Waste water flows from an outlet drain onto a beach in Winnetka near Spruce Street. Some residents are concerned about a village plan that would dump more polluted storm water into Lake Michigan. / Photo by: Sue Galler
With its multimillion-dollar homes and pristine public spaces, Winnetka is one of the wealthiest, most desirable communities in America. It also has some of the worst water-quality problems along Lake Michigan, with numerous beach closings in warmer months due to potentially harmful bacteria levels.
Now there are growing concerns the north suburb is going to further harm water purity by building a massive pipeline that would collect runoff during major storms and dump it into the lake – the source of drinking water for almost seven million people in the Chicago area.
If you don’t see the video above, click here and watch it on NBC5.
The question over whether to build the pipeline was the subject of an advisory referendum on the March primary ballot, and based on the results, a slight majority (54 percent) of residents oppose the project.
“We’re talking about untreated, polluted water and putting it in a source of drinking water,” said Irwin Polls, an environmental consultant advising a group of residents opposed to Winnetka’s proposed tunnel. “It’s a combination of all the chemicals involved, not just the bacteria,” he added, noting that storm water would collect chemicals from lawns, basements and streets before ending up in the lake.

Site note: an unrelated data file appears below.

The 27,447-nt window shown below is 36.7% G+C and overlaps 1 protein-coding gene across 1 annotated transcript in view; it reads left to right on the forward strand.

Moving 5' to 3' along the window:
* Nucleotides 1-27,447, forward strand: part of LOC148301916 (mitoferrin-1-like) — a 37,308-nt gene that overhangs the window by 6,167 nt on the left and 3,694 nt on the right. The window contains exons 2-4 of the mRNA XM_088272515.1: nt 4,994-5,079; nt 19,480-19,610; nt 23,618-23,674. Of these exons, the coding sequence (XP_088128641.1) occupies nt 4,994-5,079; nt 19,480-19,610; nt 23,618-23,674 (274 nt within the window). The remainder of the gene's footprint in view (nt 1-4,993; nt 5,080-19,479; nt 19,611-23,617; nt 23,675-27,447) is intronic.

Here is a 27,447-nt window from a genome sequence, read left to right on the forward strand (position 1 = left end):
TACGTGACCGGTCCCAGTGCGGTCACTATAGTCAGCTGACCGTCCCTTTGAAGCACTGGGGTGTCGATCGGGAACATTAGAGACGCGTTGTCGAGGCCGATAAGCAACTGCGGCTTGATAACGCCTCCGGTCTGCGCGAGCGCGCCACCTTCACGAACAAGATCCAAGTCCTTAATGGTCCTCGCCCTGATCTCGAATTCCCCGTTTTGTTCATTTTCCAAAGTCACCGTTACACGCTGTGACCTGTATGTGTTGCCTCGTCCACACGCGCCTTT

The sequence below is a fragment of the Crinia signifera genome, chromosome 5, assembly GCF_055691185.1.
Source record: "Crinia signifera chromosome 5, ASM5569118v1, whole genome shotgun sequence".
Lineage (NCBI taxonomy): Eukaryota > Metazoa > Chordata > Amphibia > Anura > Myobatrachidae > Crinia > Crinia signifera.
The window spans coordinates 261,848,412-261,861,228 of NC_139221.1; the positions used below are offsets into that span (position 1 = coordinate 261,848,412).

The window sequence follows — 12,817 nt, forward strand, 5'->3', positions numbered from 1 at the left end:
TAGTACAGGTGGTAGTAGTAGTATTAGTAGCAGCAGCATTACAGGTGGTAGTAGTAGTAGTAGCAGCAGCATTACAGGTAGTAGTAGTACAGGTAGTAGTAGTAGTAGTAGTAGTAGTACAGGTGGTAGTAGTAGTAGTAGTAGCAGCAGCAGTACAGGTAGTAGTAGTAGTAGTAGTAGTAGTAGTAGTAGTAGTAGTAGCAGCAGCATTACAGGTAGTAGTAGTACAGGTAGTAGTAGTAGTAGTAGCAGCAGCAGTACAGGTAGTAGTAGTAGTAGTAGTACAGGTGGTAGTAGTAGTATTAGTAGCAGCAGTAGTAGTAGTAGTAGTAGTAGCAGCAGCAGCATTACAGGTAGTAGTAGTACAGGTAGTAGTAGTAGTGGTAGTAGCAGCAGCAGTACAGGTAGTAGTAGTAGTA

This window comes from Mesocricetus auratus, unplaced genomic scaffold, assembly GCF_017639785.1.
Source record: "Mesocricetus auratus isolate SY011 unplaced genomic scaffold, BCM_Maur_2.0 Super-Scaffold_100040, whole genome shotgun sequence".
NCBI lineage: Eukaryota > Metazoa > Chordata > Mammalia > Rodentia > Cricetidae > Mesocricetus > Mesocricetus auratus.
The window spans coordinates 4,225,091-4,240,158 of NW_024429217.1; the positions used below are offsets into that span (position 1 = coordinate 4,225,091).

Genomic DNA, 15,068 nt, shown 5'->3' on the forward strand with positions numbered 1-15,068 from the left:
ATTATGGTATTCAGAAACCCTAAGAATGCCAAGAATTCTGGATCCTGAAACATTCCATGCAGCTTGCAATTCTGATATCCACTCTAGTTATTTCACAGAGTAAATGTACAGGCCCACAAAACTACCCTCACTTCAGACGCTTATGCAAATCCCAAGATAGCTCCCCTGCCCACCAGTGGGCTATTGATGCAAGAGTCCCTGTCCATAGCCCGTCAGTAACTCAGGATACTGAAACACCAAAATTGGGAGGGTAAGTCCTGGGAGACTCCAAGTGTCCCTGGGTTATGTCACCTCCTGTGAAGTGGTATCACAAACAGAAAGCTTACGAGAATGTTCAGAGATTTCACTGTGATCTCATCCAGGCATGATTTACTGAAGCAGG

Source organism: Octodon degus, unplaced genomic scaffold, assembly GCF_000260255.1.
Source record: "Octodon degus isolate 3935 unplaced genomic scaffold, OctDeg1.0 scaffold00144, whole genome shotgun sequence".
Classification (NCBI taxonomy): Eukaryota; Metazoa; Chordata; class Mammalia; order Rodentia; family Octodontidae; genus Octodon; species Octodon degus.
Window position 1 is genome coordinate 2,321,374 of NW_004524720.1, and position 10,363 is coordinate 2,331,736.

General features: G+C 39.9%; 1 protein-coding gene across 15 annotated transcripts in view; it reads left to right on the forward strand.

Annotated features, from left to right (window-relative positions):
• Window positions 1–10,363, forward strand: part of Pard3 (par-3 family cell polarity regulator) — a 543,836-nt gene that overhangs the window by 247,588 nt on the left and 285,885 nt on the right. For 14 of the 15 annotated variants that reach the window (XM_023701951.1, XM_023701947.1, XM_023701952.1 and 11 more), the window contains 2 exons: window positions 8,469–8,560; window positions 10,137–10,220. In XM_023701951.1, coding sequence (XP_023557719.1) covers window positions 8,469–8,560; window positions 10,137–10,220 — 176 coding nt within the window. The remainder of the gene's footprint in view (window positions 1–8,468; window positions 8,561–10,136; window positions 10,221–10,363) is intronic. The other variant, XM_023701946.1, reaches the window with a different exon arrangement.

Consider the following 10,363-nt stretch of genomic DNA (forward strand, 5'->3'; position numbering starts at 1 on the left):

Village officials said they’re mindful of the perils of the pipeline, which would be around eight feet in diameter and span 7,900 feet. The plan also is expected to include a treatment mechanism designed to keep some pollution out of Lake Michigan. An engineering report is expected in early June.
Winnetka officials say they need to act to protect the community from severe flooding. More than 1,000 Winnetka homes reported flooding after a heavy July 2011 storm, they say. In terms of cost, the village estimated $7.6 million in uninsured damages from that July 2011 storm and “many times more in total damages,” according to a town report on the storm water plan. Some residents have lost homeowners insurance due to repeated flooding.
And village officials indicated there aren’t a lot of alternatives to the pipeline because the community is relatively small and densely populated without space to create wetlands to soak up heavy rainfalls. A large portion of the suburb is on a flood plain.